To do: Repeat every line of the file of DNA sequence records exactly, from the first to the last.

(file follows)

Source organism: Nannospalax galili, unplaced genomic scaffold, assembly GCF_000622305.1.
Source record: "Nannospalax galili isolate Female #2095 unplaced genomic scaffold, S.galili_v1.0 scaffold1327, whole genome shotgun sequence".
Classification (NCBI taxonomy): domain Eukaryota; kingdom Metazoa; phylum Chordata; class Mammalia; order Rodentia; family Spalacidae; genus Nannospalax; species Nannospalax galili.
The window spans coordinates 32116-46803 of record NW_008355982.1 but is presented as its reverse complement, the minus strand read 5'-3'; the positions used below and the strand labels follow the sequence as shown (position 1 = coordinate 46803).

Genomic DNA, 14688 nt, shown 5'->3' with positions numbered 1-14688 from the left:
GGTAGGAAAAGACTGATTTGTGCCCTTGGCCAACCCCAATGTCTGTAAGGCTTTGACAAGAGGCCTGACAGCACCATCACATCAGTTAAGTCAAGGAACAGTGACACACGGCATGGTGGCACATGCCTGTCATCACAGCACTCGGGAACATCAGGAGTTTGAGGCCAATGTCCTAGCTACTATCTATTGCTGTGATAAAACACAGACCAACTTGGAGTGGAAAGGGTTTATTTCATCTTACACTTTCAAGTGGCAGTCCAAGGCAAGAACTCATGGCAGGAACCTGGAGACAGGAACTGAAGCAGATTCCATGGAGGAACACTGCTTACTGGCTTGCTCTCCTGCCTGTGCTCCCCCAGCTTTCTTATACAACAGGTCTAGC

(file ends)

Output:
Source organism: Nannospalax galili, unplaced genomic scaffold, assembly GCF_000622305.1.
Source record: "Nannospalax galili isolate Female #2095 unplaced genomic scaffold, S.galili_v1.0 scaffold1327, whole genome shotgun sequence".
Classification (NCBI taxonomy): domain Eukaryota; kingdom Metazoa; phylum Chordata; class Mammalia; order Rodentia; family Spalacidae; genus Nannospalax; species Nannospalax galili.
The window spans coordinates 32116-46803 of record NW_008355982.1 but is presented as its reverse complement, the minus strand read 5'-3'; the positions used below and the strand labels follow the sequence as shown (position 1 = coordinate 46803).

Genomic DNA, 14688 nt, shown 5'->3' with positions numbered 1-14688 from the left:
GGTAGGAAAAGACTGATTTGTGCCCTTGGCCAACCCCAATGTCTGTAAGGCTTTGACAAGAGGCCTGACAGCACCATCACATCAGTTAAGTCAAGGAACAGTGACACACGGCATGGTGGCACATGCCTGTCATCACAGCACTCGGGAACATCAGGAGTTTGAGGCCAATGTCCTAGCTACTATCTATTGCTGTGATAAAACACAGACCAACTTGGAGTGGAAAGGGTTTATTTCATCTTACACTTTCAAGTGGCAGTCCAAGGCAAGAACTCATGGCAGGAACCTGGAGACAGGAACTGAAGCAGATTCCATGGAGGAACACTGCTTACTGGCTTGCTCTCCTGCCTGTGCTCCCCCAGCTTTCTTATACAACAGGTCTAGC